So much for no slime.............approximate time to get poor Mr. Fishy back in the water 1 min.

Paul Dunphy (Germany)
<<Autobahn nuvi! - 200km!!!

Despite assurances from the car rental agency that the GPS in the Mercedes I rented the first 10 days and the Audi I rented after that both had the best GPS units available built-in to the cars, my portable Garmin smoked them both. It had every detail of every town now matter how small. The ones that came with the cars were missing many towns and the details of the towns and roads that were in the units were not nearly as good as on my Garmin. It was a neat way to compare them and it re-assured me I had made the right purchase with Garmin.

"Where's Dano?" - Dan Babaluk

 "Here are some hints. 1) An extreme geographic location on Earth. Much easier to get here than the opposite extreme. 2) Even the worst swimmer will do well here. 3) As you SCROLL through the menus on your gps, you will find this place. Just don't let your batteries go DEAD. 4) If you need any more hints, consult one of the oldest books in the world. This place is referenced several times. My trusty eMap with Garmin's world map loaded, guided me nicely throughout the region."

Darrell Vincent (PEI)

(No story, great pic!)

Enrico Ferrari (Trenton ON)

My pictures are taken during a ride I did at the end of June (Ride for sight * Trenton, Ontario). The route was downloaded to the GPS (eTrex Legend my model), and the unit then mounted on the newly received RAM mount (you guys are amazing, it arrived in 2 days).

Pretty cool ride that saw the highlight of a bike under water on a river crossing. In picture 03 is the actual removal of water (actually visible) from the exhaust as part of the over all procedure.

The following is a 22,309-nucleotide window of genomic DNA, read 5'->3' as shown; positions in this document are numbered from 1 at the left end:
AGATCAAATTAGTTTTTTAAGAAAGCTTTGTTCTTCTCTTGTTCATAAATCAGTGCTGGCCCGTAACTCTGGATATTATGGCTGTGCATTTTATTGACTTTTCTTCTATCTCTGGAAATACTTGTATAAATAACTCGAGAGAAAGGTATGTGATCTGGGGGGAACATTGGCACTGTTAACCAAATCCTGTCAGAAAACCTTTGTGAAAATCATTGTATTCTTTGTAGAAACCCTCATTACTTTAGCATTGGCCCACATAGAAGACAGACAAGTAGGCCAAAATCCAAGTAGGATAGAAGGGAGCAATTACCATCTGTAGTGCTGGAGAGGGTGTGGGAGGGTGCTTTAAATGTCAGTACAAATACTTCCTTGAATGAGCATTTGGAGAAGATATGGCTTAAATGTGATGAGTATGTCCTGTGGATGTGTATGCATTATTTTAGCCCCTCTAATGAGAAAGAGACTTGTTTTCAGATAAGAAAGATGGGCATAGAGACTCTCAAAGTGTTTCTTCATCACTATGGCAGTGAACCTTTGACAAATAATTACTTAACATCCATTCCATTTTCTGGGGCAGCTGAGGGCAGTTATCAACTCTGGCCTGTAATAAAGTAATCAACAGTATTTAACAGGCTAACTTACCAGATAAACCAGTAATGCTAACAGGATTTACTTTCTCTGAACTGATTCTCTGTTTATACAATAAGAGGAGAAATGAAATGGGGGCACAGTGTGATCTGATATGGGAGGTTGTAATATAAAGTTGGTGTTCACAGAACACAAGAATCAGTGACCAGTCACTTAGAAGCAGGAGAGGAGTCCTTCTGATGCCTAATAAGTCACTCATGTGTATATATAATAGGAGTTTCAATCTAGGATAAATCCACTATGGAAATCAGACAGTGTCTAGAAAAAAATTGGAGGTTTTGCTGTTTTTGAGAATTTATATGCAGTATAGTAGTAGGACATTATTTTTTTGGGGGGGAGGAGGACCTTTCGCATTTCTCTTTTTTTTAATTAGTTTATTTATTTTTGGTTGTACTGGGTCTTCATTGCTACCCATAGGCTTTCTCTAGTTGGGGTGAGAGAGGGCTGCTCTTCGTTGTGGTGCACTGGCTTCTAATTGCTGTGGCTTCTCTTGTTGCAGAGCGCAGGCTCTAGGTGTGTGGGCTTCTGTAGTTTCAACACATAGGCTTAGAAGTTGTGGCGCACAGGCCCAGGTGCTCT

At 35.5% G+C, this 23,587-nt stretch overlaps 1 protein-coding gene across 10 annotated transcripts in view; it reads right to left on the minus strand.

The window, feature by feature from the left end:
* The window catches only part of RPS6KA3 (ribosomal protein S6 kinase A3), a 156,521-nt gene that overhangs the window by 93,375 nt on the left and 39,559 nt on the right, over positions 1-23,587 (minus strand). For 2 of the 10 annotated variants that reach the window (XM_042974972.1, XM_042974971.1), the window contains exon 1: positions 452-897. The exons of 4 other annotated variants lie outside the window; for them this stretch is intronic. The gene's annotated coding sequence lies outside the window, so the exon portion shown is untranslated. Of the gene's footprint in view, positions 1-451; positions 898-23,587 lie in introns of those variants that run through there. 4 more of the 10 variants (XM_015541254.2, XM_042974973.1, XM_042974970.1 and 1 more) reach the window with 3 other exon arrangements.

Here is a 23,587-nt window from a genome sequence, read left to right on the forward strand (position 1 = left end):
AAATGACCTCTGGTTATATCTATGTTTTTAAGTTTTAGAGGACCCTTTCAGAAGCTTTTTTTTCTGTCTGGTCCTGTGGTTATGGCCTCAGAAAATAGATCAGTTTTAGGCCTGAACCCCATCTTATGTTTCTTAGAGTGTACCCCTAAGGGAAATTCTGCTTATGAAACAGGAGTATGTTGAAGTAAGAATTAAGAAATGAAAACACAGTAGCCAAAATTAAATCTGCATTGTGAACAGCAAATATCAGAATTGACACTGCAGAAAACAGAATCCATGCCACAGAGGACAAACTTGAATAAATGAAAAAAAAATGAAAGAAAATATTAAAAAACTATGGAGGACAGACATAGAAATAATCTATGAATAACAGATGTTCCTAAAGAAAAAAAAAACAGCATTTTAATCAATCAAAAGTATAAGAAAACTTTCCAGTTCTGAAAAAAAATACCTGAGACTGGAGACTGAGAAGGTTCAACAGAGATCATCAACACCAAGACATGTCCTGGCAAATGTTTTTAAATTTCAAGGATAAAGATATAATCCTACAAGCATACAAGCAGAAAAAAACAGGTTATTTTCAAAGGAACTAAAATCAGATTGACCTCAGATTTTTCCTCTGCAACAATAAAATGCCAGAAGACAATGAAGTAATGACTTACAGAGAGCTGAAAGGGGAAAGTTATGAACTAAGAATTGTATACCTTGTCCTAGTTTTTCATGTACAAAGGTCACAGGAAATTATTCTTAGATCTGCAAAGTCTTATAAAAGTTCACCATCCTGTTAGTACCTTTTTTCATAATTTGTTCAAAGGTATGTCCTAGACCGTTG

<<Picture 03.

Sue Wight (Port Coquitlam, BC)

I have just this week started geocaching and was thrilled to find my first cache. Especially since it was one that had alluded my friends for many outings. I received my first GPS –a Garmin –at Christmas and being directionally challenged- my son says it was the best gift I ever received. I just came back from a month in Eastern Canada Eastern USA and Quebec. I would never have attempted driving a rental car there without a GPS. I am now hooked on Geocaching and will be purchasing a special one for the sport. Today we used my friend's Garmin Geocaching unit.

Len Wells (Vancouver Island)

< This is a shot of an area near where I work. It’s from an old native village located on Village island on the east side of Vancouver Island near Port McNeil and Telegraph cove.

Len's Geofamily>>

Robert Geal (Nova Scotia to Newfoundland)

My pix were taken on our trip from NS to NL this past summer. 6 of us left on Aug 8th and took a week to get to Labrador and back to NS.

It was simply an amazing trip for all involved.

Denis Ouellet (Alberta)
1.MYSTERY LAKE, 2. On top the GRAVE FLATS lookout tower, 3. MCLEOD RIVER.
Shawn Handley (Baja)
My favorite pic was taken from my sleeping bag in a open wall palapa on the east coast of the baja (left).
Put 4500kms on the bike.
Rode from USA border to the tip of the Baja 2008.
The girls flew to cabo, I got married on a beach and rode back north to the truck.
Elizabeth Hak (Yoho National Park, BC)
On a recent trip to the mountains, I took a sidetrip to Takakkaw Falls in Yoho National Park. The falls are a short walk from the parking lot. Taking the foot bridge across the river, I noticed people building inuksuks all over the shoreline. It was an epidemic of industry. There were inuksuks on boulders, on the shore, near the water and inukshuks on inuksuks.
Inuksuks were used by the Inuit for a number of reasons - to mark dangerous areas, good hunting regions or places where caribou routinely cross. But the one I like best is they were used for pointing the way home - an early version of a GPS unit!
Instead of building a traditional inuksuk, I chose to place my Garmin amongst them as a "then and now" tribute to navigation.
Michael Leaman (Nevada & southern California)
Over the Christmas Break in 2002/3 I travelled from the cold and snowy weather in Eastern Canada to Nevada and Southern California for a 2 week vacation that included a week in Las Vegas and a week in the Los Angeles.  After picking up my rental car in Las Vegas, the first thing was set up my Street Pilot 3 which I had already set waypoints in for all the places I hoped to visit.